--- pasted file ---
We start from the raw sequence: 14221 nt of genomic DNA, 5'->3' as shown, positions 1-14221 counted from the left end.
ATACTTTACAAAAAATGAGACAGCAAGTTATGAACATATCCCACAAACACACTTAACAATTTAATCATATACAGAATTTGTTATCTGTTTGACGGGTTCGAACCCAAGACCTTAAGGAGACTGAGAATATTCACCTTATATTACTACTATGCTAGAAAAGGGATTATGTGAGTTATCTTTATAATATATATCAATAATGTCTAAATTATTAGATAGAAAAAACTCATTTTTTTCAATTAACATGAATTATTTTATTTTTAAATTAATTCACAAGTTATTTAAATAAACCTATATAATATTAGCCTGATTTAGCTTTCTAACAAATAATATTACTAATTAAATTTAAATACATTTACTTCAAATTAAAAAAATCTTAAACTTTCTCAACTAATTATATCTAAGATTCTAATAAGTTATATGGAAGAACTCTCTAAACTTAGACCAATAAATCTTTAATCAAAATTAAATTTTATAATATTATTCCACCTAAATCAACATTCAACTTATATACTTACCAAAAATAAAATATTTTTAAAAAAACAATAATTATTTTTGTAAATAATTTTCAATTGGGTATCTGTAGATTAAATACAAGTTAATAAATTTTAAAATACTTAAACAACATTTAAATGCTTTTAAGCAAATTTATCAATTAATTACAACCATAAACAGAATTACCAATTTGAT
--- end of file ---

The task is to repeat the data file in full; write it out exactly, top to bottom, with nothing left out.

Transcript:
We start from the raw sequence: 14221 nt of genomic DNA, 5'->3' as shown, positions 1-14221 counted from the left end.
ATACTTTACAAAAAATGAGACAGCAAGTTATGAACATATCCCACAAACACACTTAACAATTTAATCATATACAGAATTTGTTATCTGTTTGACGGGTTCGAACCCAAGACCTTAAGGAGACTGAGAATATTCACCTTATATTACTACTATGCTAGAAAAGGGATTATGTGAGTTATCTTTATAATATATATCAATAATGTCTAAATTATTAGATAGAAAAAACTCATTTTTTTCAATTAACATGAATTATTTTATTTTTAAATTAATTCACAAGTTATTTAAATAAACCTATATAATATTAGCCTGATTTAGCTTTCTAACAAATAATATTACTAATTAAATTTAAATACATTTACTTCAAATTAAAAAAATCTTAAACTTTCTCAACTAATTATATCTAAGATTCTAATAAGTTATATGGAAGAACTCTCTAAACTTAGACCAATAAATCTTTAATCAAAATTAAATTTTATAATATTATTCCACCTAAATCAACATTCAACTTATATACTTACCAAAAATAAAATATTTTTAAAAAAACAATAATTATTTTTGTAAATAATTTTCAATTGGGTATCTGTAGATTAAATACAAGTTAATAAATTTTAAAATACTTAAACAACATTTAAATGCTTTTAAGCAAATTTATCAATTAATTACAACCATAAACAGAATTACCAATTTGAT